Brief notes for the holiday weekend:
*Brian Morton–co-author, along with the late, great Richard Cook, of the Penguin Guide to Jazz–has an article about Roscoe Mitchell in the latest issue of The Nation. Keep an eye out for Mitchell’s classic late-1970s album Nonaah, which should be surfacing as a Nessa Records reissue very, very soon.
*Copacetic Night Lights friend Bill Kirchner is taking his monthly turn on WBGO’s Jazz From the Archives this Sunday evening with a program on pianist Dick Twardzik. From Bill’s e-mail:
In the list of jazz’s might-have-beens, pianist-composer Dick Twardzik (1931-1955) ranks high. A genuine innovator, he left only a small body of recorded work, including half of a piano-trio LP and memorable sessions as a sideman with baritone saxophonist Serge Chaloff and trumpeter Chet Baker. Twardzik, brief as his career was, pointed the way towards important developments in the following decades.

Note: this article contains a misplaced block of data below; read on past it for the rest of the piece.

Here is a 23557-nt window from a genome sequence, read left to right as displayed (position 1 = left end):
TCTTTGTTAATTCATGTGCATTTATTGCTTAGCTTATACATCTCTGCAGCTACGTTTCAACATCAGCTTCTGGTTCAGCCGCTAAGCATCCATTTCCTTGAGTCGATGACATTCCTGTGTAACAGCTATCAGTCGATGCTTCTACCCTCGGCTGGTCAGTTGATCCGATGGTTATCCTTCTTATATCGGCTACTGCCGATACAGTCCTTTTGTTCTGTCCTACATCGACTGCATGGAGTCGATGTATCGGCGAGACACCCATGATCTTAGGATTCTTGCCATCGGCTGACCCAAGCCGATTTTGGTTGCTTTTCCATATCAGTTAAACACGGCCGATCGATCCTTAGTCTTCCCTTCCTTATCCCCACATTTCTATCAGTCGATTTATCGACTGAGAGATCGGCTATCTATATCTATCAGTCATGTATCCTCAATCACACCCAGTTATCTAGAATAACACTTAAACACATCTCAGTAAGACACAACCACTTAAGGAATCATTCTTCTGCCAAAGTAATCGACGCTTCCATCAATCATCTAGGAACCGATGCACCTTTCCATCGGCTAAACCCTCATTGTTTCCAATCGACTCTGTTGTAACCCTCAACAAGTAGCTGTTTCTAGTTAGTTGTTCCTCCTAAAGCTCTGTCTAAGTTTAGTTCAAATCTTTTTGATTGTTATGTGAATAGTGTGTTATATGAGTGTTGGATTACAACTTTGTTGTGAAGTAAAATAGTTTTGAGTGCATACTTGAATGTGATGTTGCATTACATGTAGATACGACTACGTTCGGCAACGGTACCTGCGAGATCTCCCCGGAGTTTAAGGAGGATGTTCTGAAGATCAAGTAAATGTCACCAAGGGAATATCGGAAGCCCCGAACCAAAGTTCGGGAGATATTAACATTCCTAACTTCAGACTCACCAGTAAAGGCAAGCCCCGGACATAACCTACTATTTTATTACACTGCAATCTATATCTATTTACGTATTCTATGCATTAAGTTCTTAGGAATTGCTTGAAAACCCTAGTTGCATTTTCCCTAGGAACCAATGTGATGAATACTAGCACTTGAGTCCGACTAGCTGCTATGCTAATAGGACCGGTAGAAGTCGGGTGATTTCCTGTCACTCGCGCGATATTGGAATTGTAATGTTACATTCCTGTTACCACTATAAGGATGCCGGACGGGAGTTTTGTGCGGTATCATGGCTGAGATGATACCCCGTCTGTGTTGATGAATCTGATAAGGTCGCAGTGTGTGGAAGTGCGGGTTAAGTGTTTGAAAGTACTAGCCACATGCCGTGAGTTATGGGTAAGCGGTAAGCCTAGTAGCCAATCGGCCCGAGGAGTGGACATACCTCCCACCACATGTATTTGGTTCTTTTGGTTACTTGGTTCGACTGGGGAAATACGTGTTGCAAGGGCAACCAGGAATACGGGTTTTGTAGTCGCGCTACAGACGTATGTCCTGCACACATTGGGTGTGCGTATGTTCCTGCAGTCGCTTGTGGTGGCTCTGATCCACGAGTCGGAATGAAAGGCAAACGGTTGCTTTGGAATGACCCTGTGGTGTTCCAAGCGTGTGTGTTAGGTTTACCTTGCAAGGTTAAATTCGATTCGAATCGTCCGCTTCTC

The show will air this Sunday, November 25, from 11 p.m. to midnight, Eastern Standard Time. If you live outside the New York City metropolitan area, WBGO 88.3 also
broadcasts on the Internet at www.wbgo.org.
You can hear a bit of Dick Twardzik in the Night Lights programs Boppin’ in Beantown and Bird Alive. I’ve wanted to do a fullblown Twardzik Night Lights show for a couple of years now, but I’ve held off in hopes of interviewing Jack Chambers upon publication of his Twardzik biography, Bouncin’ With Bartok. Mr. Chambers is willing and eager to talk about his subject, but the book, through no fault of the author, remains in publication limbo.